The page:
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Whilst working as a Data and Insight Manager at the Post Office Balraj manages the customer marketing database, overseeing the analytics briefed to the out sourced analytical agencies and building an analytics team in order to support the business. “Being client side involves significant stake holder management and this is particularly acute at the Post Office as every product sold is through a partner business. It is a challenging but fun role in a tough sector (mainly Financial).”
“I am passionate about utilising data and analytics to solve business problems and help planners drive CRM strategies. I like to think I am pretty good at bringing analytics to life and helping analysts in the business world by developing their technical, communication and presentation skills.”
During his early career Balraj concentrated on learning statistics, campaign evaluation, building predictive models (CHAID, logistic regression and neural networks) and mastering SAS, SPSS and EXCEL. From then he moved into a more consultative role and found being a freelancer enabled him to expand his technical ability along with his business acumen to further help agencies build their analytics teams and offerings. “This has led me to become tool agnostic and focus on identifying the solution. For me this is the sign of a good analyst, once the solution has been identified they can use whichever tool is at hand to solve it and present the business advantage back to their audience.”
“My current role at the Post Office Limited (POL) is not your traditional Data and Insight Manager. I think I am the first person at POL to take responsibility and be the custodian of customer data and database. This has involved me identifying the security risks, trying to ensure that POL are adhering to the Data Protection Act of 1998 and that the data received from POL's partners is correct. This in turn has made me the most knowledgeable person regarding the POL database.”
“The big market trend is that every company wants an analyst,” states Balraj “I think the phrase 'big data' is scaring a lot of companies and they feel like they need to be involved with 'big data'. I have seen these things in the past with predictive modelling, neural networks, CRM, WEB analytics, real time data, social media and other band wagons. This means the demand for analysts is sky high however the supply of good analysts is out stripped by demand.”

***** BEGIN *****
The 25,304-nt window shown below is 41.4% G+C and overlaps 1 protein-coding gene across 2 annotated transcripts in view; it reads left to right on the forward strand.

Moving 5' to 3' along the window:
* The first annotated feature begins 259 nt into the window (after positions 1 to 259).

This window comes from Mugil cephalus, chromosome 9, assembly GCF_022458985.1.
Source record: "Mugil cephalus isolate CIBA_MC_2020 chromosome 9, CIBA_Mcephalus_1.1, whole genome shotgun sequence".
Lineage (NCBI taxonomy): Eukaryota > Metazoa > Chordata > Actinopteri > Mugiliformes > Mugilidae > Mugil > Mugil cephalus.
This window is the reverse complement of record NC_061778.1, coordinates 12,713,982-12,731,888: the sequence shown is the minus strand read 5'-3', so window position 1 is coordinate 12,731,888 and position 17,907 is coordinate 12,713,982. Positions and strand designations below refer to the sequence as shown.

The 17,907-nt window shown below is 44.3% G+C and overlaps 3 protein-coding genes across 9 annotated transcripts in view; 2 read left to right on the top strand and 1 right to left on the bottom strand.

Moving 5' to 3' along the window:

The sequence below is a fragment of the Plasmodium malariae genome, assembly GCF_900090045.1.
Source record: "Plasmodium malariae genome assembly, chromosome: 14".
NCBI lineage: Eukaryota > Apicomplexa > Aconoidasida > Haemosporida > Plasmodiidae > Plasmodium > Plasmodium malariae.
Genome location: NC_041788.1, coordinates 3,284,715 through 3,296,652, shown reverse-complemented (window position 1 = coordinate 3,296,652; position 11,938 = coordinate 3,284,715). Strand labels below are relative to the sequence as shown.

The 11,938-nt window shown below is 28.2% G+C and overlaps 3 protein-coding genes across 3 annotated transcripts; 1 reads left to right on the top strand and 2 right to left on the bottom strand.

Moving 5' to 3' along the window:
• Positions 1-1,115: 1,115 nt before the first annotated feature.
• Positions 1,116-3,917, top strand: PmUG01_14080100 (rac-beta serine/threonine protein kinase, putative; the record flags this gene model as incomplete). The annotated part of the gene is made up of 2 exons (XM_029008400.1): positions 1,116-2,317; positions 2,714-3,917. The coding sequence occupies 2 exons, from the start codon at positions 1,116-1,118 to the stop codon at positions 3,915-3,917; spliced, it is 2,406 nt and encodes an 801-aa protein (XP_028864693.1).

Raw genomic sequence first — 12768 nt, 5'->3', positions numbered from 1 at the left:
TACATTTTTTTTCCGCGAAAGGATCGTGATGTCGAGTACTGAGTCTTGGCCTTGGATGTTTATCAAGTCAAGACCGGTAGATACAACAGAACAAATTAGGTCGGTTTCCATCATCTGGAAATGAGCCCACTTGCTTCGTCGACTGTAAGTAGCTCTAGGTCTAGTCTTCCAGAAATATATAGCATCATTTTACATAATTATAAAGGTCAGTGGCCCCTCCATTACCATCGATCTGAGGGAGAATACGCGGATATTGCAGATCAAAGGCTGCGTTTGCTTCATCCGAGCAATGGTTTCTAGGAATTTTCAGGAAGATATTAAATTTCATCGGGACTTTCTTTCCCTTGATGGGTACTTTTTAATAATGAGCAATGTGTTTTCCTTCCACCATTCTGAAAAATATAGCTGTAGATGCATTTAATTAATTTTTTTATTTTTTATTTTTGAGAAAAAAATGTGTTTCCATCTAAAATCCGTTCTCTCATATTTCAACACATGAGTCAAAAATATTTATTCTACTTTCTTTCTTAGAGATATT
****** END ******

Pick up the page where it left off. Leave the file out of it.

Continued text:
Companies’ not understanding analytics is a common factor within the industry. According to Balraj, they think WEB data analysts and traditional analysts are different, and don't understand that the principles of analysis is the same, for example A/B testing for online activity is the same as testing two different creative in a direct mail campaign. The key thing to understand is that the analyst can identify the idiosyncrasies that may occur in the data, remove them and thus get to the true results.
No doubt the WEB is resulting in a lot of information and the key skill is to identify the pieces of information and insight that will add value to the business.
One good trend that Balraj highlights is the plethora of dashboard solutions on the market. Getting those key insights out to your audience in a digestible way is a key and these solutions provide just that, rather than data intense EXCEL workbooks with umpteen tabs.
As mentioned Balraj is tool agnostic, so he learns how to use the tools at hand to get to what he needs. Without budget contraints Blaraj's natural combination of tools would be "SQL for data extraction, SAS for data manipulation, analysis and statistics (you can really use the PROC SQL functionality for the extraction), EXCEL for reports and charts and TABLEAU for displaying reports to an audience."